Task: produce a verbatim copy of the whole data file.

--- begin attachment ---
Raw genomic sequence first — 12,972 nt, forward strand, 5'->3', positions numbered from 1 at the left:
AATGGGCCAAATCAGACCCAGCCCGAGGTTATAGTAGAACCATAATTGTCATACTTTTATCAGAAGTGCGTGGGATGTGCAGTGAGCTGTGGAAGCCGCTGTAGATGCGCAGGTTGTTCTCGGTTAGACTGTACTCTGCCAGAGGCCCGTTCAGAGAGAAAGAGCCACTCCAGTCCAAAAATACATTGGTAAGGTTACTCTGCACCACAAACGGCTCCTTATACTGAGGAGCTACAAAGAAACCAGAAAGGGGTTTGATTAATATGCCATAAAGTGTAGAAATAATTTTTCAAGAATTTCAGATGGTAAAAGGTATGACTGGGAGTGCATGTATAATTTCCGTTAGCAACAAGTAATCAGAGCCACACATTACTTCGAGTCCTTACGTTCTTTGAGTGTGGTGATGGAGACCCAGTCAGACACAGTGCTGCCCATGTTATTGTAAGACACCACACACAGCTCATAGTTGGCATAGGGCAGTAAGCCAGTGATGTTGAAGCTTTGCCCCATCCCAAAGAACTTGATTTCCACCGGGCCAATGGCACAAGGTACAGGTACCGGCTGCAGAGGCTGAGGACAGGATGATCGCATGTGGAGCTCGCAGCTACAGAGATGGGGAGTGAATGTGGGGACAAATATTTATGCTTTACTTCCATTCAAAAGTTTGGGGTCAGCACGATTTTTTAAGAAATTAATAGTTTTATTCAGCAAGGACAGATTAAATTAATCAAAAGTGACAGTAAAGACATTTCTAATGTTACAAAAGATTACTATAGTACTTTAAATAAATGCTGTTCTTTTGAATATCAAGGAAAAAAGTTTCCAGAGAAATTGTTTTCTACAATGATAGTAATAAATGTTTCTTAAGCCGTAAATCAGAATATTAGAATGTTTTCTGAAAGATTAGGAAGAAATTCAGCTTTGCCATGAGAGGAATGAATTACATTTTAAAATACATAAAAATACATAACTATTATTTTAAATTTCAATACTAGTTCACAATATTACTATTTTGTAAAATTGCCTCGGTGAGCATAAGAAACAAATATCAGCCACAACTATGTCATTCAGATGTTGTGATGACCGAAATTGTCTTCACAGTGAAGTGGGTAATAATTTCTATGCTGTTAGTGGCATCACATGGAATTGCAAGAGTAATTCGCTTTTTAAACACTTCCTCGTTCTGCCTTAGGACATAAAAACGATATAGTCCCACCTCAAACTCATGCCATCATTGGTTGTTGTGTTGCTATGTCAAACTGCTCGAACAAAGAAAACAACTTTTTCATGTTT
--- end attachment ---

Raw genomic sequence first — 12,972 nt, forward strand, 5'->3', positions numbered from 1 at the left:
AATGGGCCAAATCAGACCCAGCCCGAGGTTATAGTAGAACCATAATTGTCATACTTTTATCAGAAGTGCGTGGGATGTGCAGTGAGCTGTGGAAGCCGCTGTAGATGCGCAGGTTGTTCTCGGTTAGACTGTACTCTGCCAGAGGCCCGTTCAGAGAGAAAGAGCCACTCCAGTCCAAAAATACATTGGTAAGGTTACTCTGCACCACAAACGGCTCCTTATACTGAGGAGCTACAAAGAAACCAGAAAGGGGTTTGATTAATATGCCATAAAGTGTAGAAATAATTTTTCAAGAATTTCAGATGGTAAAAGGTATGACTGGGAGTGCATGTATAATTTCCGTTAGCAACAAGTAATCAGAGCCACACATTACTTCGAGTCCTTACGTTCTTTGAGTGTGGTGATGGAGACCCAGTCAGACACAGTGCTGCCCATGTTATTGTAAGACACCACACACAGCTCATAGTTGGCATAGGGCAGTAAGCCAGTGATGTTGAAGCTTTGCCCCATCCCAAAGAACTTGATTTCCACCGGGCCAATGGCACAAGGTACAGGTACCGGCTGCAGAGGCTGAGGACAGGATGATCGCATGTGGAGCTCGCAGCTACAGAGATGGGGAGTGAATGTGGGGACAAATATTTATGCTTTACTTCCATTCAAAAGTTTGGGGTCAGCACGATTTTTTAAGAAATTAATAGTTTTATTCAGCAAGGACAGATTAAATTAATCAAAAGTGACAGTAAAGACATTTCTAATGTTACAAAAGATTACTATAGTACTTTAAATAAATGCTGTTCTTTTGAATATCAAGGAAAAAAGTTTCCAGAGAAATTGTTTTCTACAATGATAGTAATAAATGTTTCTTAAGCCGTAAATCAGAATATTAGAATGTTTTCTGAAAGATTAGGAAGAAATTCAGCTTTGCCATGAGAGGAATGAATTACATTTTAAAATACATAAAAATACATAACTATTATTTTAAATTTCAATACTAGTTCACAATATTACTATTTTGTAAAATTGCCTCGGTGAGCATAAGAAACAAATATCAGCCACAACTATGTCATTCAGATGTTGTGATGACCGAAATTGTCTTCACAGTGAAGTGGGTAATAATTTCTATGCTGTTAGTGGCATCACATGGAATTGCAAGAGTAATTCGCTTTTTAAACACTTCCTCGTTCTGCCTTAGGACATAAAAACGATATAGTCCCACCTCAAACTCATGCCATCATTGGTTGTTGTGTTGCTATGTCAAACTGCTCGAACAAAGAAAACAACTTTTTCATGTTT